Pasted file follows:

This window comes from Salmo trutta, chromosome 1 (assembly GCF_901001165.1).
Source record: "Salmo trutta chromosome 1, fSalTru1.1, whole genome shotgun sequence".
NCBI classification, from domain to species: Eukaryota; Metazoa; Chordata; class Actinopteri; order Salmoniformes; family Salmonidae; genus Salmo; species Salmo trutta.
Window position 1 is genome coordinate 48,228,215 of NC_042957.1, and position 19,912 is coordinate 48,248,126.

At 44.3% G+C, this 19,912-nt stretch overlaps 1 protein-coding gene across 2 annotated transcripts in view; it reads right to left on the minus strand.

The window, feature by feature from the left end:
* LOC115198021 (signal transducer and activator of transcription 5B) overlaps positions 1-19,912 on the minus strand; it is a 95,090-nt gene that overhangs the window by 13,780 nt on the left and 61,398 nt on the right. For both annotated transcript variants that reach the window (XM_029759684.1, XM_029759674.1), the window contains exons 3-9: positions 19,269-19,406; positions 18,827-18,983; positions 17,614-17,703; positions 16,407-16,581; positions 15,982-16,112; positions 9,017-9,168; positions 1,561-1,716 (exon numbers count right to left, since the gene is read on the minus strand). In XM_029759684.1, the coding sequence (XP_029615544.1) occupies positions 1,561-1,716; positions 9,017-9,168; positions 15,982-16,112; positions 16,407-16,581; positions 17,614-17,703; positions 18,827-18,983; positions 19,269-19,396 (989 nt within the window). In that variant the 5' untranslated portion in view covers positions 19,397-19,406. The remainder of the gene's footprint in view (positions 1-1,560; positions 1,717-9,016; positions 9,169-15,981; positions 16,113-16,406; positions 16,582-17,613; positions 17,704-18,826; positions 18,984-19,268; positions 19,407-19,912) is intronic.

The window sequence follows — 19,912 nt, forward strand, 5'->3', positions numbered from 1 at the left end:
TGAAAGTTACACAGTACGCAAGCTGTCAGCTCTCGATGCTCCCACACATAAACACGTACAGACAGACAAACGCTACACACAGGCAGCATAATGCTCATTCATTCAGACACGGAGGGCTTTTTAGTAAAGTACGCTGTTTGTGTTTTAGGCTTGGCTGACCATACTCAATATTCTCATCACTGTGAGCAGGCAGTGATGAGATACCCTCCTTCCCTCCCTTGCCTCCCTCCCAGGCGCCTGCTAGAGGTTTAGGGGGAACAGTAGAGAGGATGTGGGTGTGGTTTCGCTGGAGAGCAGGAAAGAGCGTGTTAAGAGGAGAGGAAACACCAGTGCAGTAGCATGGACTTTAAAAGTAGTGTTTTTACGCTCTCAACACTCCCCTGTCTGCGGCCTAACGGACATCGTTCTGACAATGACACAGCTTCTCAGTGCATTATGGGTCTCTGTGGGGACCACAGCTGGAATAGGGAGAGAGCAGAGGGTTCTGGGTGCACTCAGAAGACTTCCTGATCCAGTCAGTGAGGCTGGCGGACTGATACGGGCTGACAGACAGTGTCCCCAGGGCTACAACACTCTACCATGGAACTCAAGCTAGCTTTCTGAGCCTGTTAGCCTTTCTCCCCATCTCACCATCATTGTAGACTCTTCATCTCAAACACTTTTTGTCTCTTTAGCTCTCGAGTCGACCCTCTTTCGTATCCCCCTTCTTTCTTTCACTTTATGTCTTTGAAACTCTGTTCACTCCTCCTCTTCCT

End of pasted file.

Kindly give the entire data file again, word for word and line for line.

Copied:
This window comes from Salmo trutta, chromosome 1 (assembly GCF_901001165.1).
Source record: "Salmo trutta chromosome 1, fSalTru1.1, whole genome shotgun sequence".
NCBI classification, from domain to species: Eukaryota; Metazoa; Chordata; class Actinopteri; order Salmoniformes; family Salmonidae; genus Salmo; species Salmo trutta.
Window position 1 is genome coordinate 48,228,215 of NC_042957.1, and position 19,912 is coordinate 48,248,126.

At 44.3% G+C, this 19,912-nt stretch overlaps 1 protein-coding gene across 2 annotated transcripts in view; it reads right to left on the minus strand.

The window, feature by feature from the left end:
* LOC115198021 (signal transducer and activator of transcription 5B) overlaps positions 1-19,912 on the minus strand; it is a 95,090-nt gene that overhangs the window by 13,780 nt on the left and 61,398 nt on the right. For both annotated transcript variants that reach the window (XM_029759684.1, XM_029759674.1), the window contains exons 3-9: positions 19,269-19,406; positions 18,827-18,983; positions 17,614-17,703; positions 16,407-16,581; positions 15,982-16,112; positions 9,017-9,168; positions 1,561-1,716 (exon numbers count right to left, since the gene is read on the minus strand). In XM_029759684.1, the coding sequence (XP_029615544.1) occupies positions 1,561-1,716; positions 9,017-9,168; positions 15,982-16,112; positions 16,407-16,581; positions 17,614-17,703; positions 18,827-18,983; positions 19,269-19,396 (989 nt within the window). In that variant the 5' untranslated portion in view covers positions 19,397-19,406. The remainder of the gene's footprint in view (positions 1-1,560; positions 1,717-9,016; positions 9,169-15,981; positions 16,113-16,406; positions 16,582-17,613; positions 17,704-18,826; positions 18,984-19,268; positions 19,407-19,912) is intronic.

The window sequence follows — 19,912 nt, forward strand, 5'->3', positions numbered from 1 at the left end:
TGAAAGTTACACAGTACGCAAGCTGTCAGCTCTCGATGCTCCCACACATAAACACGTACAGACAGACAAACGCTACACACAGGCAGCATAATGCTCATTCATTCAGACACGGAGGGCTTTTTAGTAAAGTACGCTGTTTGTGTTTTAGGCTTGGCTGACCATACTCAATATTCTCATCACTGTGAGCAGGCAGTGATGAGATACCCTCCTTCCCTCCCTTGCCTCCCTCCCAGGCGCCTGCTAGAGGTTTAGGGGGAACAGTAGAGAGGATGTGGGTGTGGTTTCGCTGGAGAGCAGGAAAGAGCGTGTTAAGAGGAGAGGAAACACCAGTGCAGTAGCATGGACTTTAAAAGTAGTGTTTTTACGCTCTCAACACTCCCCTGTCTGCGGCCTAACGGACATCGTTCTGACAATGACACAGCTTCTCAGTGCATTATGGGTCTCTGTGGGGACCACAGCTGGAATAGGGAGAGAGCAGAGGGTTCTGGGTGCACTCAGAAGACTTCCTGATCCAGTCAGTGAGGCTGGCGGACTGATACGGGCTGACAGACAGTGTCCCCAGGGCTACAACACTCTACCATGGAACTCAAGCTAGCTTTCTGAGCCTGTTAGCCTTTCTCCCCATCTCACCATCATTGTAGACTCTTCATCTCAAACACTTTTTGTCTCTTTAGCTCTCGAGTCGACCCTCTTTCGTATCCCCCTTCTTTCTTTCACTTTATGTCTTTGAAACTCTGTTCACTCCTCCTCTTCCT